0-9 A B C D E F G H I J K L M N O P Q R S T U V W X Y Z

Unbreakable (2000).
Starring: Bruce Willis, Samuel L Jackson.
Director: M Night Shyamalan.
Synopsis: A man learns he is 'unbrealable' after surviving a train accident and becomes a super-hero.
Dean's comments: This is genuine rubbish, it's a film that doesn't know if it wants to be taken seriously or treated as a comic book. There is no points trying to bring the world of comic-book heros into sensible discourse, because they are not sensible ideas! Someone needed to tell this to the writers when they pitched the idea. All the stuff about Bruce Willis' character going on some kind of spiritual discovery of his true self and delving into the realm of comics to find it is just plain silly.
Rating: 2/10.

Under Seige (1992).
Starring: Steven Seagal.
Director: Andrew Davis.
Synopsis: A cook on a boat finds he is the only man who can stop terrorists stealing a warship.
Dean's comments: This is just 'Die Hard' on a boat. No amount of 'cool' explosions and Seagal doing his own stunts can make up for the fact that this is a shameless re-make and that it's basicly rubbish.
Rating: 2/10.

Underworld (2003).
Starring: Kate Beckensale, Michael Sheen.
Director: Len Wiseman.
Synopsis: A battle rages between vampires and werewolves in a modern US city.
Dean's comments: This is an extremely cheesy modern 'B-movie' horror / thriller where a vampire warrior falls in love with a werewolf in a bizzare modern interpretation of classic fantasy genres. It has a very 'gothic' and dark style to it, which is its main endearing point. The problems are that despite all the special effects and wonderfully creepy settings, the whole thing seems rather tacky because the actors don't seem to be able to take the plot seriously (and who could blame tham really). Be certain to watch this is you are a fan of fantasy or gothic stylings, but anyone looking for a simple action adventure may be put off by the sheer darkness of the piece and the fact that everyone is a bad guy.
Rating: 5/10.

United 93 (2006).
Starring: Trish Gates et al.
Director: Paul Greengrass.
Synopsis: A speculative historical drama detailing the events onboard the 'missing' flight on 9-11.
Dean's comments: Before the release of 'United 93' I feared that the film would - for fear of alienating the right wing agendas of the US media corporations - turn into a pro-USA patriotic love-in in which the protagonists bravely fought the foreign invader and went down with all hands as the star spangled banner played. I could not have been more wrong. By avoiding overt politicisation and concentrating on the Human drama of 9-11, 'United 93' makes a bigger statement about the cruelty of conflict and insanity of war than any exploitative Michael Moore documentary ever could. The film is essentially set in two locations; in the air control towers dotted around the East cost of the USA and aboard the eponymous flight 93. The story of 9-11 is told entirely from the confused and splinted viewpoint of the ordinary people in these locations, these are the people who were unwillingly became the victims of Al Queada attacks and their own government's inability to protect them. As the air controllers become more desperate at the deteriorating situation, they find themselves out of the military loop and unable to communicate with anybody with enough authority to tell them what they need to know and do. This is then matched against the horror felt by those aboard flight 93, knowing that they were going to die they make an ultimately futile effort to regain control of the aircraft before it reaches its target. Thus the hand-wringing of the government, military and authorities is contrasted against the strength of ordinary people. Knowledge of how the film must end does nothing to reduce the terror one feels as one is on board with the aircraft's passenger. 'United 93' is easily the most powerful film made about the 9-11 attacks, I defy anyone with a Human heart to feel anything but utter sadness for the ordinary people who had the events of that day thrust into their lives.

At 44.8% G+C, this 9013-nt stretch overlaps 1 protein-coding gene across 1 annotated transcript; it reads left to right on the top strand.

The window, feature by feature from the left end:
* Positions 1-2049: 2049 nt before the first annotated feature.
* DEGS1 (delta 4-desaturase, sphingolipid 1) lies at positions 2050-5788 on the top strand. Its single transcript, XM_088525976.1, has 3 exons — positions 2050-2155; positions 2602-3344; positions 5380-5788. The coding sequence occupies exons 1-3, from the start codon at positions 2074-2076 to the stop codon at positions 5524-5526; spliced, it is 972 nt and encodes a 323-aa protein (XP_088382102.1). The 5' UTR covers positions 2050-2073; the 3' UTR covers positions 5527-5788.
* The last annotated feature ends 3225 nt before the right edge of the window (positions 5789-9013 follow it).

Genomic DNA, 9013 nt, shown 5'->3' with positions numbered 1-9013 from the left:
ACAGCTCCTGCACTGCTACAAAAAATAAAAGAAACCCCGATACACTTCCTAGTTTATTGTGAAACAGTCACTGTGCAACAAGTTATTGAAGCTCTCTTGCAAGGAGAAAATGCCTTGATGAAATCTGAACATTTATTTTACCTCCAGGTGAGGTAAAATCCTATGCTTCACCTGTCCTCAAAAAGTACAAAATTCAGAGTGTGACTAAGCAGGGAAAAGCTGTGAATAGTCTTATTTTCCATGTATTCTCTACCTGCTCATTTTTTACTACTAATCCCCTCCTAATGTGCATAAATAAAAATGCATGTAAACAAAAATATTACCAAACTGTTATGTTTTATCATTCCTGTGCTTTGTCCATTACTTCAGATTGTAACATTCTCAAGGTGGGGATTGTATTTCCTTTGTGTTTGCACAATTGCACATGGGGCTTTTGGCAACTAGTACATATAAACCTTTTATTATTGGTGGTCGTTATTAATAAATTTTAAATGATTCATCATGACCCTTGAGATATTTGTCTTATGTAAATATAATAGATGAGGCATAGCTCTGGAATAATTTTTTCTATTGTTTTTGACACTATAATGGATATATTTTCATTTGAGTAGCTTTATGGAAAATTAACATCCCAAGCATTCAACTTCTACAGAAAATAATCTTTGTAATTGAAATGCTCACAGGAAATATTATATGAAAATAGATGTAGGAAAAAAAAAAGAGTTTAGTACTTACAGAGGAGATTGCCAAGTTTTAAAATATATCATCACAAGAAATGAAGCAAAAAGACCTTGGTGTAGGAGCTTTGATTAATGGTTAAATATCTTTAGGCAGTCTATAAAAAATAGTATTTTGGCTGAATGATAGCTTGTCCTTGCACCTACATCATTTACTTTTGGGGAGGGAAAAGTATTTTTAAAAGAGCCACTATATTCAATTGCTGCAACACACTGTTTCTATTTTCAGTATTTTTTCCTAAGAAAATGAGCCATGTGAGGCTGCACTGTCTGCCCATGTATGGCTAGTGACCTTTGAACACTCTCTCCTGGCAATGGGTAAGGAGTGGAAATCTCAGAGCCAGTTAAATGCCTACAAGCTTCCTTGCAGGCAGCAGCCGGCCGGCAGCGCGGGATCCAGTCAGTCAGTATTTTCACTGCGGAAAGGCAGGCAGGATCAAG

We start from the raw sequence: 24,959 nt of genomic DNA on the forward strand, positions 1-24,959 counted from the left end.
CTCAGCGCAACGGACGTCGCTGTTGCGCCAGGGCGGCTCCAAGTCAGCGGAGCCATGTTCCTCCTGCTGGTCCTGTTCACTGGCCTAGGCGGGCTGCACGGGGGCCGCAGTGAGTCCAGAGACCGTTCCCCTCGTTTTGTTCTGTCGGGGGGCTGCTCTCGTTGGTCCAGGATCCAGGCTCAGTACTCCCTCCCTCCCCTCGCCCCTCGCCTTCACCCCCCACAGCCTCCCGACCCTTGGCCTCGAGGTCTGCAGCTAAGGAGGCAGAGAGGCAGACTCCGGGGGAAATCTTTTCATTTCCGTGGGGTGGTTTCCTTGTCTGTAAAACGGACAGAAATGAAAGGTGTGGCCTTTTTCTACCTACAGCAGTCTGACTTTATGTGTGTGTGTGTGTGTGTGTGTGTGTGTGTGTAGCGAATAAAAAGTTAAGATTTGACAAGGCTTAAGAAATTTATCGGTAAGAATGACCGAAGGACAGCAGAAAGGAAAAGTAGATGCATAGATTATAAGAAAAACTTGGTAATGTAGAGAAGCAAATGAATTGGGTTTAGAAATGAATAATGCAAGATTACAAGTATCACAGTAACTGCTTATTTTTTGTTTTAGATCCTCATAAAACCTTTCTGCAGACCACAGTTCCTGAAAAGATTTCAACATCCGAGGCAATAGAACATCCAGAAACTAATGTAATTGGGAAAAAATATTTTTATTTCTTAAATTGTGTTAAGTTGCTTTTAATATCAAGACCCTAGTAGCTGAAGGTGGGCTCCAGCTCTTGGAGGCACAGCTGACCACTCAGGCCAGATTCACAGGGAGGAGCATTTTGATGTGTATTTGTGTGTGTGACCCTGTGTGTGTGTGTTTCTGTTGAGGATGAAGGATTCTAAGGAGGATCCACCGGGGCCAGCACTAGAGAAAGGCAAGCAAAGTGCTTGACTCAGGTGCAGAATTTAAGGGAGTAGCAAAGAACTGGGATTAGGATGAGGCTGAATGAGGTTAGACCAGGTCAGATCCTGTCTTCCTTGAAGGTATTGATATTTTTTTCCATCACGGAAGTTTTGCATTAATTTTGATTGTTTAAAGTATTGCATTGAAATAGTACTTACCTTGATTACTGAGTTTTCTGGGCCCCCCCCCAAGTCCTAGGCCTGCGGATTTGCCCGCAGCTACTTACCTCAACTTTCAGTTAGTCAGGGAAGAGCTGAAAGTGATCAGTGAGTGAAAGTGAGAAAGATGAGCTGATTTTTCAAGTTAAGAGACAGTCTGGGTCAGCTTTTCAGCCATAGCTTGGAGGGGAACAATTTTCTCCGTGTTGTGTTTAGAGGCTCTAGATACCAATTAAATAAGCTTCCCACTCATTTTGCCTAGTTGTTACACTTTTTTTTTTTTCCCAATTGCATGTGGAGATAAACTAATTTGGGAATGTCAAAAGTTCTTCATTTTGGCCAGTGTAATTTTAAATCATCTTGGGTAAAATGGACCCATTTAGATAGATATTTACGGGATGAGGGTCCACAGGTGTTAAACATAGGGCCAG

Rating: 9/10.

The Usual Suspects (1995).
Starring: Gabriel Byrne, Kevin Spacey, Stephen Baldwin, Benicio Del Torro, Kevin Pollak.
Director: Bryan Singer.
Synopsis: 5 men are brought in for an identity parade for an unlikely crime, soon they become embroiled in the criminal activities of the mysterious Kaiser Sause.
Dean's comments: 'The Usual Suspects' is always lauded for its twist. This aside, the film is one of the best thrillers / crime dramas of recent times. The quality of the emsemble cast whom play the motley crew of not-quite-big-time-criminals should be enough to tell you that you're about to experience something special. The film is full of unscripted scenes and scenes which were never completed in the way envisaged by the writers. These scenes were kept in because they realised that something special was happening in the chemistry between the actors. 'The Usual Suspects' has something that most film producers would happily pay through their teeth for, such a beautifully set-up plot that the audience wants to watch it again, if only to experience it with the ending in mind. The final 5 minutes is indeed a work of pure artistry, but it only works so well because of the preceding 100 minutes and the way in which the actors worked tirelessly to bring the characters to life. Anyone who hasn't seen this film, and hasn't had the ending spoiled for them, needs to take a trip to their video rental store right now. If you've seen the film already, watch it again and look for clues, watch it again and keep an eye out for the improvised scenes (The line-up at the start is cut together from failed dress rehearsals, all the laughing is unscripted. Benicio Del Toro's speech about Kaiser Sause is totally ad-libbed), then watch it again.
Rating: 9/10.

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